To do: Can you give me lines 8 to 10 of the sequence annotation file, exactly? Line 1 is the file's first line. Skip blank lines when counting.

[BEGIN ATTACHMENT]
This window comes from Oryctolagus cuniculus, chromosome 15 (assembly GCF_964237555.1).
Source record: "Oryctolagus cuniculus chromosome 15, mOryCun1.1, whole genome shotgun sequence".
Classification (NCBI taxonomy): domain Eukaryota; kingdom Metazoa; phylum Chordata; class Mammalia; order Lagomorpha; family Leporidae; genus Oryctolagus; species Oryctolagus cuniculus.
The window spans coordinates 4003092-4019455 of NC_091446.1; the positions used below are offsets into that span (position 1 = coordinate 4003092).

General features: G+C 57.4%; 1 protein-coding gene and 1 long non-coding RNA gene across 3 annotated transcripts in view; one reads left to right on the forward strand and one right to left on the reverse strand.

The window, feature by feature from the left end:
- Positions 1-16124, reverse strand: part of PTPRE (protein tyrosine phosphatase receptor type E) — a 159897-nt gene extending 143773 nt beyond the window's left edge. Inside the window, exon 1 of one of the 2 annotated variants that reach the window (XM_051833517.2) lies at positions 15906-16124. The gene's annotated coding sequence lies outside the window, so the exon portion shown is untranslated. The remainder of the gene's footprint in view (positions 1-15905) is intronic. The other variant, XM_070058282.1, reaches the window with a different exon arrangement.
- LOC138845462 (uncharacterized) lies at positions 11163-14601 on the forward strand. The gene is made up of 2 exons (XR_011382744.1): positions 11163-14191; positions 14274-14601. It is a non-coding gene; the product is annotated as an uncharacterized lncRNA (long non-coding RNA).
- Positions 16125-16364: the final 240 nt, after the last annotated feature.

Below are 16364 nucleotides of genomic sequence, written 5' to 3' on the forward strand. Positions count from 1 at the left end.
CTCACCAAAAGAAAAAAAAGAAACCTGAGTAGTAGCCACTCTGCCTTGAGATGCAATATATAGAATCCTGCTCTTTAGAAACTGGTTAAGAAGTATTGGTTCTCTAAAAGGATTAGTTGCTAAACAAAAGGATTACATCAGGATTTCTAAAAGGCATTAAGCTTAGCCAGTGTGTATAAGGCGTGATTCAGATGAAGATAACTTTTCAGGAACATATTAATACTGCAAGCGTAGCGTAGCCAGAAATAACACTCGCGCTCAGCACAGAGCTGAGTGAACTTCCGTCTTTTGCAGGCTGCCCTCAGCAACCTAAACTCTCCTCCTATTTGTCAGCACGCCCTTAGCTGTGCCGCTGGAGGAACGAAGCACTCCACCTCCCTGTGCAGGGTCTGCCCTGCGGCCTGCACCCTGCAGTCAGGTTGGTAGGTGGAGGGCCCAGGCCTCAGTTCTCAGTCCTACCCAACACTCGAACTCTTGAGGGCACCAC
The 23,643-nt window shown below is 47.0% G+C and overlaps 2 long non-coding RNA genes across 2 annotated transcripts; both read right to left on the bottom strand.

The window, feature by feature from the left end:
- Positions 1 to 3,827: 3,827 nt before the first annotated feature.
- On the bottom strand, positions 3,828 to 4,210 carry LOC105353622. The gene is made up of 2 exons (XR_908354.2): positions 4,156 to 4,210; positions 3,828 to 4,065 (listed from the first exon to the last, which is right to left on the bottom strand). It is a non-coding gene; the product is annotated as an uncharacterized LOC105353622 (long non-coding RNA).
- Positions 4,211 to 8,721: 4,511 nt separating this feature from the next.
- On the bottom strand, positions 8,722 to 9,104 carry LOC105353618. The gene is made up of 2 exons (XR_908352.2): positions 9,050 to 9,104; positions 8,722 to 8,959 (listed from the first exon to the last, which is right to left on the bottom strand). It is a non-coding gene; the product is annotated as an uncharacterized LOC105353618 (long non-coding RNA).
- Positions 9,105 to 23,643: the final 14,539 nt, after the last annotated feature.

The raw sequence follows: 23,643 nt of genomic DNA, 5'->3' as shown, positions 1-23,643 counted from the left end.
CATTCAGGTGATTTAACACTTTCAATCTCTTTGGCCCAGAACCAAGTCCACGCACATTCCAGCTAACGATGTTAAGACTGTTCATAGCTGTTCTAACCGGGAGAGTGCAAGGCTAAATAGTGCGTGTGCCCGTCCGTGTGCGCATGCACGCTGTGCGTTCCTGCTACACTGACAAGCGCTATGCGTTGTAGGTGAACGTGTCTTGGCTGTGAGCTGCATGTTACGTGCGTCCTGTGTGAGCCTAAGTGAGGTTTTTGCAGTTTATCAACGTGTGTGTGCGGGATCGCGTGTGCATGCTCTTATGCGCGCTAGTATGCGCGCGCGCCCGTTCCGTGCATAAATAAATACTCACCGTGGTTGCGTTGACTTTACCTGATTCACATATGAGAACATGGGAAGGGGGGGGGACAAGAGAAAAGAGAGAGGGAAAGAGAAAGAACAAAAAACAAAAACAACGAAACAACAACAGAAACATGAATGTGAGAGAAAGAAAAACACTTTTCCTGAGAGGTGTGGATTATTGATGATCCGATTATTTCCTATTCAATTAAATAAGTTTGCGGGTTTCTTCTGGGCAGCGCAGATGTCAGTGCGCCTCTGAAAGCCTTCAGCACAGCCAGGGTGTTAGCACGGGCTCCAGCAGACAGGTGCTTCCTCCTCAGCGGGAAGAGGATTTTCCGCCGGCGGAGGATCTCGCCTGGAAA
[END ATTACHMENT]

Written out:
- LOC138845462 (uncharacterized) lies at positions 11163-14601 on the forward strand. The gene is made up of 2 exons (XR_011382744.1): positions 11163-14191; positions 14274-14601. It is a non-coding gene; the product is annotated as an uncharacterized lncRNA (long non-coding RNA).
- Positions 16125-16364: the final 240 nt, after the last annotated feature.

Below are 16364 nucleotides of genomic sequence, written 5' to 3' on the forward strand. Positions count from 1 at the left end.